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To learn more about vision therapy, click here.

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The goals of vision therapy depends upon the patient's vision problem:

Patients with eye teaming, tracking, focusing, visual motor integration, and visual perception problems have weak visual skills which undermine the learning process and can cause such problems as difficulty reading, double vision, headaches, eye strain, and short attention spans. For these patients, therapy improves their visual skills so they can function normally in the classroom.  (See Vision and Reading)

Patients with crossed, turned, wandering, or lazy eyes only see with one eye at a time. Their brains suppress or "turns off" their weak eye. Therapy is designed to straighten the eye and teach the patient to use both eyes together for normal visual function.  (For more complete information, see crossed eyes or lazy eyes.)

The encouraging news for parents is vision therapy is very effective in treating vision-based learning problems.  Unfortunately, children who struggle because of vision problems often suffer needlessly because their condition goes undiagnosed.  School screenings and  pediatricians only check children's distance vision using the eye chart.  They can't run the specialized tests required to determine if a child has all the visual skills he needs to succeed in school.  Special near-point tests must be done by a developmental optometrist in order to identify and diagnose the problem.  Ask your family optometrist to refer you to an eye doctor who specializes in this area of care.  

Once the problem has been correctly identified, vision therapy can return your child's visual system to normal!   We invite you to read the following comments from some of our patients.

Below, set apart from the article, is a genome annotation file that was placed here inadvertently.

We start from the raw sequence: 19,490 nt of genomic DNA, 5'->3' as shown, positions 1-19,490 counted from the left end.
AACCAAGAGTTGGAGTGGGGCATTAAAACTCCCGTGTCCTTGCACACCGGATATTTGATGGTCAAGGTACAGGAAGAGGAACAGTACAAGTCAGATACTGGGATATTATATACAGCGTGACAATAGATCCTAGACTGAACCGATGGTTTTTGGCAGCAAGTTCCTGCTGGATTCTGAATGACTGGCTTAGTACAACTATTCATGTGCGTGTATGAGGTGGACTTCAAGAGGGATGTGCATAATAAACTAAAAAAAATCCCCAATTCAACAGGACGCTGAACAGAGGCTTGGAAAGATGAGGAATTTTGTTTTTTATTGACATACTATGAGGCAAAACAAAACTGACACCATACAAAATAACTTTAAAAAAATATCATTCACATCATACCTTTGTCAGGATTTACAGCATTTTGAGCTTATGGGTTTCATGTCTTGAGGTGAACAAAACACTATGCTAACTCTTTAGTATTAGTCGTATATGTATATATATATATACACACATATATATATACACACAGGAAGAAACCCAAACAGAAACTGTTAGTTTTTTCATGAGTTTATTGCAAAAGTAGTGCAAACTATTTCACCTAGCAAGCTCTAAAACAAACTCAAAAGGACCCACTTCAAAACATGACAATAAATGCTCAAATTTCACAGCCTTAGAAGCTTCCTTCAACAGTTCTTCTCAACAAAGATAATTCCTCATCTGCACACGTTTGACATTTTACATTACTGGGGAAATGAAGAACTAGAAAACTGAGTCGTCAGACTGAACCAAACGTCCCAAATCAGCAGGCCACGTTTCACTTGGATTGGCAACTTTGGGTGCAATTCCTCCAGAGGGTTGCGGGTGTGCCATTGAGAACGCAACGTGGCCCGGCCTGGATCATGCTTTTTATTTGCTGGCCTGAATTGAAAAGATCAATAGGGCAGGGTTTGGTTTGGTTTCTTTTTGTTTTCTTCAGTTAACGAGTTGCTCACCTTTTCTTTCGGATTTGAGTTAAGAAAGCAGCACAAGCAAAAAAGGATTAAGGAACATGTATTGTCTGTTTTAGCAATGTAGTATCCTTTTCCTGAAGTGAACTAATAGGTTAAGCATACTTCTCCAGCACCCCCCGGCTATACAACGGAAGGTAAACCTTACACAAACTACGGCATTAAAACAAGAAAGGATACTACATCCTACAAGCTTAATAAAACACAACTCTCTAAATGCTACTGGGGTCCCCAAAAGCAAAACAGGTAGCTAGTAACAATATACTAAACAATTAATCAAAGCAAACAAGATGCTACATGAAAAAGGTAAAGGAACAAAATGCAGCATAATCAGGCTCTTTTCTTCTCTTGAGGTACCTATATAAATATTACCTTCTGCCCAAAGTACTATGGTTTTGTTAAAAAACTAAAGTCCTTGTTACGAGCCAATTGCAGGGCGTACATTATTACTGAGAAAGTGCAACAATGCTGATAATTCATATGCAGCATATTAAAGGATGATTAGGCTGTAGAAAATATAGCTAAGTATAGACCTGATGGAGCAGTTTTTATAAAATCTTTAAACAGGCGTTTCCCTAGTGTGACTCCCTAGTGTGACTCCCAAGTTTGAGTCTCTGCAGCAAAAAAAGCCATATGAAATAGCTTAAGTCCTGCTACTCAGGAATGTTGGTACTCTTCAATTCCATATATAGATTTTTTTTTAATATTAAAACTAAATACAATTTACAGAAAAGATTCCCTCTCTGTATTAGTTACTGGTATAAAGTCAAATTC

Comments from Parents

As patients progress through therapy, improvement in their visual function results in a noticeably higher quality of life.  Please read a few of the following examples of comments parents have made about the many ways vision therapy has helped their children.  

Eye Teaming Problem:

"When I brought Megan to the vision therapy center, she hated to read. She would lose her place, put words in or leave words out, and sometimes she would turn words around. It was a constant battle last year to get her to do her homework, often taking two or three hours to do work that should have been finished in thirty minutes. Her report cards for the last two years were terrible. She was getting C's and D's. Then we found out she had an eye teaming and tracking problem which didn't let her eyes work together when she read. We started vision therapy to retrain the way she used her eyes, and we worked really hard. Now we're seeing the good results. On her last report card she had all B's and even one A. Megan is really enjoying reading now that her eyes are fixed. She has read forty books for her school reading program already this year! Best of all, homework is no longer a problem. She does her assignments as soon as she gets home from school and is finished in half an hour. The whole family is enjoying the results of her therapy. Thank you very much for making our evenings more enjoyable!"

Crossed-eye, or strabismus: